Home Book Reviews Review: Final Siege by Scarlett Cole
Wednesday, 31 January 2018 18:15

Review: Final Siege by Scarlett Cole

Written by Jennifer Porter
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finalsiegeFinal Siege by Scarlett Cole (romantic suspense, St. Martins Swerve, January 2018)

Series: Love Over Duty, book 2


Former SEAL Malachai “Mac” MacCarrick is all about the future he’s created with his Navy brothers in Eagle Securities, taking assignments in the most dangerous places, and doing things no one but ex-military would attempt. But when an urgent phone call brings his troubled past—and the woman he once loved—into the present, it’s a chance to redeem himself that he can’t refuse.




An investigative journalist researching an explosive story, Delaney Shapiro tells herself she got over Mac—and his role in her brother’s death—a long time ago. But the first moment she sees him at her bedside in an overseas hospital, she knows it’s not true. Every moment together rekindles the desire that once burned between them, and now that she’s a target for an emerging Russian arms dealer, Mac won’t let her out of his sight. To protect her, he’ll risk it all—including his life…

Okay, I have to warn readers that this will be a highly ranty review of Scarlett Cole’s Final Siege, the second book in the Love Over Duty series. But before I get to the ranting, I want to say that I was LOVING this romantic suspense story in which two one-time lovers are reunited when the heroine finds herself in danger. I so engrossed in this story that I was already making plans to go back to read the first book in the series - not because I was lost but because I was very into the characters, the series arc, etc. My love for this book lasted until I was 71% into the story and read one exchange between the hero and the heroine:

“Yeah. Well. Couldn’t you have grown up to be a librarian, Buttons? Life would be a lot simpler.”

Delaney shook her head. “And what? Die of boredom before I turn thirty?”

So, you know how something can pull you out of a book? Well, in this case, I felt as if I were yanked out of the story with the force of the entire universe. I was yanked so far out of the story that I thought I was on my way past the boundaries of the Milky Way into unchartered space. I was at a total stand still while I tried to process what I had just read.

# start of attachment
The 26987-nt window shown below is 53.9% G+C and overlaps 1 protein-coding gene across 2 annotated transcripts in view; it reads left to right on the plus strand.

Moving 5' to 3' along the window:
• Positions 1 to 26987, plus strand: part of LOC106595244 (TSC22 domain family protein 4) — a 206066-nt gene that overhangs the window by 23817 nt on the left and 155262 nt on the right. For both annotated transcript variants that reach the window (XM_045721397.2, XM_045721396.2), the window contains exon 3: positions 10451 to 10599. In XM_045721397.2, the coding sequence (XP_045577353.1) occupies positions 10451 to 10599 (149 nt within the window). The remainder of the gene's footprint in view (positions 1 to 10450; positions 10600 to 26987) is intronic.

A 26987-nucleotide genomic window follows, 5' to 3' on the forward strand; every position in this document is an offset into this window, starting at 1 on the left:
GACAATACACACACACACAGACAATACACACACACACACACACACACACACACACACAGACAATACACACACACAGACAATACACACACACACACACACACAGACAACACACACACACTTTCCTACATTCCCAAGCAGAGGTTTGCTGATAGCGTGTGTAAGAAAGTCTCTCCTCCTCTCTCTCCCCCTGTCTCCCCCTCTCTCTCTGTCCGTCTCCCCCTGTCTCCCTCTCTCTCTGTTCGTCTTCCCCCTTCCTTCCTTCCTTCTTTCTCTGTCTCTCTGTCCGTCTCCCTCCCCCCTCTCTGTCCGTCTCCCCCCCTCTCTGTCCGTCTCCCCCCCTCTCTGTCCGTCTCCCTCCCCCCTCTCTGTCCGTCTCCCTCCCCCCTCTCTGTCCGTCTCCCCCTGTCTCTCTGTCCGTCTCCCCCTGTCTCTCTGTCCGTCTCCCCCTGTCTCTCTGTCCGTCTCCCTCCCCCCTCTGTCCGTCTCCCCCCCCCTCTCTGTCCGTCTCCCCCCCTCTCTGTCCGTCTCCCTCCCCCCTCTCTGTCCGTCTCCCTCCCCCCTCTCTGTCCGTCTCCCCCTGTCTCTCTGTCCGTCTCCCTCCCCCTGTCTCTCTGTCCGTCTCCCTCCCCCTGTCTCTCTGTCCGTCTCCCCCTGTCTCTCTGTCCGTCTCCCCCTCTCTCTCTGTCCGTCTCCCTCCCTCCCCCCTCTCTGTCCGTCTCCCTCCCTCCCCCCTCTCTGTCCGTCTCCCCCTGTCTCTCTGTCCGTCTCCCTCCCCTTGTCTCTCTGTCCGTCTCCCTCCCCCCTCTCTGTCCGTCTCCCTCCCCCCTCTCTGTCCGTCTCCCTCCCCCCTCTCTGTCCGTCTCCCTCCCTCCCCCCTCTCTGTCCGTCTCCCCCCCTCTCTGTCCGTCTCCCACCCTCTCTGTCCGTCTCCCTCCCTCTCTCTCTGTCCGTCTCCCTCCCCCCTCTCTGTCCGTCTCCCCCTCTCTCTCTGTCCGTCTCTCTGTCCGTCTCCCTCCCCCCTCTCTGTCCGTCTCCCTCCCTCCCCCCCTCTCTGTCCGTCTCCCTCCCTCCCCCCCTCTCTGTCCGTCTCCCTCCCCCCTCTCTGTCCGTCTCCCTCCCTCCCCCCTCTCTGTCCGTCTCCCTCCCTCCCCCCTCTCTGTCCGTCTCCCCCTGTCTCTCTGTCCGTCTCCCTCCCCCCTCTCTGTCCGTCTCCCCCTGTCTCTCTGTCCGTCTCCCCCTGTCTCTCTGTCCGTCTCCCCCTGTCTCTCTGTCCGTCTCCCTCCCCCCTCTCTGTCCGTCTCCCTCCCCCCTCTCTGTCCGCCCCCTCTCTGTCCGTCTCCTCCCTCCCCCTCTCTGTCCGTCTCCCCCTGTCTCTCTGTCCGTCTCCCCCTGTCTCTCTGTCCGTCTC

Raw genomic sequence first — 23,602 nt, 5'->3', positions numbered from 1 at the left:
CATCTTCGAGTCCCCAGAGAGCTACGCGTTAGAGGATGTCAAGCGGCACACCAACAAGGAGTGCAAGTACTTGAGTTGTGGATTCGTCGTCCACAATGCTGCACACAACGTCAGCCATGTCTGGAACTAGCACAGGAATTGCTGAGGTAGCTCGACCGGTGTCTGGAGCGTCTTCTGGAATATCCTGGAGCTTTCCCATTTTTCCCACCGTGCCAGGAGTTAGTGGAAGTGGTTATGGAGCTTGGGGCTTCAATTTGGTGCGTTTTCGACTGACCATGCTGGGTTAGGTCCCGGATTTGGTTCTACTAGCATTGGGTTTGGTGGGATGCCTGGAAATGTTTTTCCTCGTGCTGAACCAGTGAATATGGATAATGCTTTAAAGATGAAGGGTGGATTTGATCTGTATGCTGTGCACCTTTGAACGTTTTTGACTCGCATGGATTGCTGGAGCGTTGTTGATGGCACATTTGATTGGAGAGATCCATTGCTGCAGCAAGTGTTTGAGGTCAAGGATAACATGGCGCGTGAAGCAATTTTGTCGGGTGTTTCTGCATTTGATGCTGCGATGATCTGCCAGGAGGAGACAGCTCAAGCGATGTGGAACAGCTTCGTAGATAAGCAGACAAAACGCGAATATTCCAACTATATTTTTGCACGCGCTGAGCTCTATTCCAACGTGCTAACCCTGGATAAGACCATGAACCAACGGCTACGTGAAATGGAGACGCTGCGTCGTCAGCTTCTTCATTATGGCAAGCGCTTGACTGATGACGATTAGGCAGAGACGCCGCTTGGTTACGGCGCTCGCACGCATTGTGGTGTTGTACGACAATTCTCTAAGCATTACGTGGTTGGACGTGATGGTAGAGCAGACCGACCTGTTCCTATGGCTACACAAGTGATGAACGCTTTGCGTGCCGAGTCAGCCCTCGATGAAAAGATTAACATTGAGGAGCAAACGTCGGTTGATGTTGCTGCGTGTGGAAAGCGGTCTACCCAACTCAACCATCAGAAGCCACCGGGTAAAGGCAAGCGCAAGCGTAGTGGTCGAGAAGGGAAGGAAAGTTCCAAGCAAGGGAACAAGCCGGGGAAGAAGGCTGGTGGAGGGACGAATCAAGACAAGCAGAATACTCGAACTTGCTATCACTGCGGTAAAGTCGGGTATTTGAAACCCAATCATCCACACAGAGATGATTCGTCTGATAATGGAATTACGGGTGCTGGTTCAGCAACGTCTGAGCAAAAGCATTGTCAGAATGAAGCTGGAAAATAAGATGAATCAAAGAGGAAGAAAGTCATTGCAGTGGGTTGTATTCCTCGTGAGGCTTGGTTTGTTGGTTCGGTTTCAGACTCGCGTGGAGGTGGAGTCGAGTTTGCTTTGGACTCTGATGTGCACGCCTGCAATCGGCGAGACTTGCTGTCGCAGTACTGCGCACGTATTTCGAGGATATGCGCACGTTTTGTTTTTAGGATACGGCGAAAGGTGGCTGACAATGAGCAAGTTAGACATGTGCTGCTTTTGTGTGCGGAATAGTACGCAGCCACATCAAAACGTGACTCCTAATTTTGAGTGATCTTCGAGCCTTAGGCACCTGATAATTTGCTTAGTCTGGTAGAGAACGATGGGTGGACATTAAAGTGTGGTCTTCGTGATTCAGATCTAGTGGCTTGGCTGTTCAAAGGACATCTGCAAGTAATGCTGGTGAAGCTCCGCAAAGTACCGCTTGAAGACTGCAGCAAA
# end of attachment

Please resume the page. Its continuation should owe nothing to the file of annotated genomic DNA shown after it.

Important disclosure number one: I am a librarian - a systems librarian to be specific which means that I work with library technology and try to keep everything in my library working. I have worked in a library for most of my professional career about 27 years in total.

Important disclosure number two: I am female.

Important disclosure number three: I am currently 47 yrs old.

Important disclosure number four: I am not dead via boredom from my chosen profession (or from any other method, although the concept of writing ghostly reviews is intriguing).

Important disclosure number five: Librarianship can be tedious at times, exciting at others. There may be boring days, but working in a library is not boring. It is often fast paced and filled with problems that require fast thinking and fancy footwork to resolve.

I had enough invested in this book and the story that I did not stop reading. I chose to rant a bit on twitter and continue on to find out how Mac and Delaney resolved their issues (which were weighty. They had been in love in their late teens until Mac and Delaney’s brother jumped off a cliff together; sadly Delaney’s brother did not survive and Delaney blamed Mac). I thought the author did an excellent job with resolving this conflict and with the suspense plot. There was lots of action, the supporting characters were great and the romance was engaging. 98.5% of the book was wonderful. But that one exchange mostly ruined the book for me, and in all honestly will be the one thing that I remember about this book.